BELLINGHAM, Wash. — By the end of next school year, every school in Bellingham School District will have panic buttons that will provide a direct line to local law enforcement in case of an emergency, the Bellingham Herald reports.
The technology is being paid for by a nearly $440,000 grant from the Office of the Superintendent of Public Instruction, according to the newspaper.
Bellingham is one of 80 districts throughout the state sharing in nearly $7 million in grants from the agency, intended to reduce police response time for school emergencies. The district worked with the Bellingham Police Department, the Whatcom County Sheriff’s Office and the What-Comm 911 communications center on the grant.
Starting next school year, the district will be installing what are essentially panic buttons at each school, in strategic locations at each building, Ron Cowan, assistant superintendent of finance and operations for the district, told the newspaper. The buttons will provide a direct line to law enforcement, rather than getting routed through an alarm company that monitors the system.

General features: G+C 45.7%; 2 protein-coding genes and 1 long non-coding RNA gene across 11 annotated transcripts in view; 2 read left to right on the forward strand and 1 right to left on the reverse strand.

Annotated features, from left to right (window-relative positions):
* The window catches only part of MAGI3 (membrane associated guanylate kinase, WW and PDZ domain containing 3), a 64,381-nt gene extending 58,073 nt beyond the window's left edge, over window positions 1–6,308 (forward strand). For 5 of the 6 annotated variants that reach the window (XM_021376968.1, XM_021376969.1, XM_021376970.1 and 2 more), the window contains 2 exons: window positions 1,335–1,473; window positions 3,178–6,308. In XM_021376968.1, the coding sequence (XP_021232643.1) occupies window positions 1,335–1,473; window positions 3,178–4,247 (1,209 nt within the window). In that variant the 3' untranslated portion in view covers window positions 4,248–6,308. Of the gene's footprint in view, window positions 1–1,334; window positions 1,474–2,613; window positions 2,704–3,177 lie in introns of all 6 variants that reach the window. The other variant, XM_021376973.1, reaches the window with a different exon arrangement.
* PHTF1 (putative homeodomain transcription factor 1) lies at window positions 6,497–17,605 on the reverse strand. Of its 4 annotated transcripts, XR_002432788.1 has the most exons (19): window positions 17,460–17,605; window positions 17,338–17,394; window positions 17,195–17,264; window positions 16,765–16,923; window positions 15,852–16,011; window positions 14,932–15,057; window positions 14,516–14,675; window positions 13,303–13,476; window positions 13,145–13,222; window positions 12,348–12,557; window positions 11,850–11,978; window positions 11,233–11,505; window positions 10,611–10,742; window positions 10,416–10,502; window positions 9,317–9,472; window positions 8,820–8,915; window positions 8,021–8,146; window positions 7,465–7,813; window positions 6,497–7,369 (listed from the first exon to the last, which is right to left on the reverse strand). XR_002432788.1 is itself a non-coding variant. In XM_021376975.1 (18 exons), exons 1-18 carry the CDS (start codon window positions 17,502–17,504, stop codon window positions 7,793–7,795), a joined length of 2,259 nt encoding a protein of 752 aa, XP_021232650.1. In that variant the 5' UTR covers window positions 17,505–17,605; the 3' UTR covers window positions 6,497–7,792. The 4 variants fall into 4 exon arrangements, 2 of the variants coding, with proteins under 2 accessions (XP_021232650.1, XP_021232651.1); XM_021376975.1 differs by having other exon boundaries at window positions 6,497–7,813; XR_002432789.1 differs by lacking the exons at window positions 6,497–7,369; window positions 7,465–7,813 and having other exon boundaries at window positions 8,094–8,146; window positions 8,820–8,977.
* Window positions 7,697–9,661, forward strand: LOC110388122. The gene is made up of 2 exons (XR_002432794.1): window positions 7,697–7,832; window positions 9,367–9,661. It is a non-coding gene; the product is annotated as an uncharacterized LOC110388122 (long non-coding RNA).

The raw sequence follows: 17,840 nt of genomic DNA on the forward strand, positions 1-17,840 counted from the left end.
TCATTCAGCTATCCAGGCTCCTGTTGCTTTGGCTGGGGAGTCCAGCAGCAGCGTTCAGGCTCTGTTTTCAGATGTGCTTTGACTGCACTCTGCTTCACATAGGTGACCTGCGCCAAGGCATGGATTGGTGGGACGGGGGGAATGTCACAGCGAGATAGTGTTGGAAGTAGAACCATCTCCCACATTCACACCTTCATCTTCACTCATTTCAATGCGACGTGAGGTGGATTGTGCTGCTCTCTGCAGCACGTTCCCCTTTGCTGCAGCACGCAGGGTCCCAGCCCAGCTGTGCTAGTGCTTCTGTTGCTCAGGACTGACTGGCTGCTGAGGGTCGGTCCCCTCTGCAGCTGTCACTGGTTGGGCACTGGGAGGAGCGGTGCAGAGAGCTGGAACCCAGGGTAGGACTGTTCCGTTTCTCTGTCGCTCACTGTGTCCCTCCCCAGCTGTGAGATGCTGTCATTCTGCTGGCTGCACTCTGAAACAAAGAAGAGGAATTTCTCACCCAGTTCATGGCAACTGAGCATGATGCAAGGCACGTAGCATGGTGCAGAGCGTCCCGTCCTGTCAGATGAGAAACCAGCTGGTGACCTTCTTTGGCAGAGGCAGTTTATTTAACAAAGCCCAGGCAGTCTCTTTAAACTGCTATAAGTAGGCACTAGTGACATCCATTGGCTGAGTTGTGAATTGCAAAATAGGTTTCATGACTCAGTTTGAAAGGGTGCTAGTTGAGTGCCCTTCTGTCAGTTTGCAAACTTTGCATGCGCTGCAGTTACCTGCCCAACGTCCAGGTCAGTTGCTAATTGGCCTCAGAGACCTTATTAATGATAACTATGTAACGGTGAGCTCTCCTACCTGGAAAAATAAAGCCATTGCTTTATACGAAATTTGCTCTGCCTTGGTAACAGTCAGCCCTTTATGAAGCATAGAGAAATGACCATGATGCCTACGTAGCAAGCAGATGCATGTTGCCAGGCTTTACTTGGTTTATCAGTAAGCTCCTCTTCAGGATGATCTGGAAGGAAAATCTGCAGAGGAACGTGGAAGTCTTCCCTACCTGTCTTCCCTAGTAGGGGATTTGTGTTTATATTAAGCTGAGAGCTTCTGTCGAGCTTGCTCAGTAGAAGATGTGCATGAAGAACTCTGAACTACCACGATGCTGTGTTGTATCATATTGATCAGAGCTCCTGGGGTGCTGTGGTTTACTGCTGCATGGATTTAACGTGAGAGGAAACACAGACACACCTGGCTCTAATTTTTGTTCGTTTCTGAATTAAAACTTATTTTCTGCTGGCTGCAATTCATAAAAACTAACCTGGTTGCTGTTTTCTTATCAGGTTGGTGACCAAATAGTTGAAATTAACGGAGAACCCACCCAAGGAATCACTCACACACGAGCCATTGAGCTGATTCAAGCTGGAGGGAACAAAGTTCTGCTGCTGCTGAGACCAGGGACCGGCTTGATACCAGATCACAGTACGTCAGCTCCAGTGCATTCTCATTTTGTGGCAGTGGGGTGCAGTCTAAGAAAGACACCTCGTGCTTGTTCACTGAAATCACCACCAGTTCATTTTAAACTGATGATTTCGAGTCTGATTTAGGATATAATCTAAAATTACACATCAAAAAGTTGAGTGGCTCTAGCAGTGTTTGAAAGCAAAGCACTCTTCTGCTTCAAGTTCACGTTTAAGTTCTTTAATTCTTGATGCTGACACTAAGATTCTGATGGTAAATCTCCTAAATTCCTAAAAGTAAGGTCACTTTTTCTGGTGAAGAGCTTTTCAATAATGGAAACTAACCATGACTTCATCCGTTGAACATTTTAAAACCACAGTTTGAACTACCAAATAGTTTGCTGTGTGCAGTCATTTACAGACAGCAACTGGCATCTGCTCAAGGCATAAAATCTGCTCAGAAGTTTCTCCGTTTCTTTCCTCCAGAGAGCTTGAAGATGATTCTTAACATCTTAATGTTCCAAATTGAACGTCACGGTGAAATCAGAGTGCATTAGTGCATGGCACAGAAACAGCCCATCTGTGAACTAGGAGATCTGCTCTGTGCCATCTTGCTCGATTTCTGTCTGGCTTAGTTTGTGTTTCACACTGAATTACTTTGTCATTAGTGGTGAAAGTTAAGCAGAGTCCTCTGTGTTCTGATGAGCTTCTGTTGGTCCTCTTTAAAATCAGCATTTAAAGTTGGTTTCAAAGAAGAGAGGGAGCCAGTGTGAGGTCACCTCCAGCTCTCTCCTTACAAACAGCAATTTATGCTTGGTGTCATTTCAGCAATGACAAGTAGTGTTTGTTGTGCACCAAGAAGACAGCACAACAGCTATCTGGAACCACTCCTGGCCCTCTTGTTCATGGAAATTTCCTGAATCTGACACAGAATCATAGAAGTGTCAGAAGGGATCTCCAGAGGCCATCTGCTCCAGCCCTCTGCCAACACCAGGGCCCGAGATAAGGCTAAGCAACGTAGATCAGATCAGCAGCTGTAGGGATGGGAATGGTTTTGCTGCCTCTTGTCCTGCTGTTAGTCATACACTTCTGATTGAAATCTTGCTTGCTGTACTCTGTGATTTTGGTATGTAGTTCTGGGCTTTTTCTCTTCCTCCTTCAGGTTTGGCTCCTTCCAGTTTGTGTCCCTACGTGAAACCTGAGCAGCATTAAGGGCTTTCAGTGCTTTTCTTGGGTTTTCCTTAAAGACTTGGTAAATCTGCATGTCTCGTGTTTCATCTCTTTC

“Every minute and every second counts when it comes to some emergency situations they have to respond to,” Cowan said.
Bellingham’s recent $160 million bond included about $2 million to improve school safety. The district was able to leverage that money when it applied for the grant, which required a financial match. Without the grant, the district would’ve had to spend bond money for the panic buttons, Cowan said.
Other security projects covered by the bond include intrusion detection systems, video camera systems, lighting and locking systems, according to the newspaper.